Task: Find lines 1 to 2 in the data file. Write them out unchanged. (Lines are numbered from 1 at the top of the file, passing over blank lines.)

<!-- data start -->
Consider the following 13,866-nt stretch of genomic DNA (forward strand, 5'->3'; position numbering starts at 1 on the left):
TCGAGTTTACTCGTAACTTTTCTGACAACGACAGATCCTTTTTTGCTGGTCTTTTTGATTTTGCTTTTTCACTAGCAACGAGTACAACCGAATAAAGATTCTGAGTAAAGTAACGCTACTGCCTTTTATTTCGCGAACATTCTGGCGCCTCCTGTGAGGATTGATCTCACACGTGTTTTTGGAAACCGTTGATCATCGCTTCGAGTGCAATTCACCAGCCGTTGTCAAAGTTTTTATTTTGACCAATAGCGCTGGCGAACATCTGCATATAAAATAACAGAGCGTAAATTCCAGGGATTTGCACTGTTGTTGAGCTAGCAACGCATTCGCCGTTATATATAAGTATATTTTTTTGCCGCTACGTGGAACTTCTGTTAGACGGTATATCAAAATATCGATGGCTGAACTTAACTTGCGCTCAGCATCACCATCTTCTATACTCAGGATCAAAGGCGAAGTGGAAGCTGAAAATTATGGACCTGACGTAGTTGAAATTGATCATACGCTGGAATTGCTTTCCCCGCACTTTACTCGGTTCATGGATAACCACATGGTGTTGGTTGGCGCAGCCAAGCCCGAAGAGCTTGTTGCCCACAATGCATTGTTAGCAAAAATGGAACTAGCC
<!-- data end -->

Consider the following 13,866-nt stretch of genomic DNA (forward strand, 5'->3'; position numbering starts at 1 on the left):
TCGAGTTTACTCGTAACTTTTCTGACAACGACAGATCCTTTTTTGCTGGTCTTTTTGATTTTGCTTTTTCACTAGCAACGAGTACAACCGAATAAAGATTCTGAGTAAAGTAACGCTACTGCCTTTTATTTCGCGAACATTCTGGCGCCTCCTGTGAGGATTGATCTCACACGTGTTTTTGGAAACCGTTGATCATCGCTTCGAGTGCAATTCACCAGCCGTTGTCAAAGTTTTTATTTTGACCAATAGCGCTGGCGAACATCTGCATATAAAATAACAGAGCGTAAATTCCAGGGATTTGCACTGTTGTTGAGCTAGCAACGCATTCGCCGTTATATATAAGTATATTTTTTTGCCGCTACGTGGAACTTCTGTTAGACGGTATATCAAAATATCGATGGCTGAACTTAACTTGCGCTCAGCATCACCATCTTCTATACTCAGGATCAAAGGCGAAGTGGAAGCTGAAAATTATGGACCTGACGTAGTTGAAATTGATCATACGCTGGAATTGCTTTCCCCGCACTTTACTCGGTTCATGGATAACCACATGGTGTTGGTTGGCGCAGCCAAGCCCGAAGAGCTTGTTGCCCACAATGCATTGTTAGCAAAAATGGAACTAGCC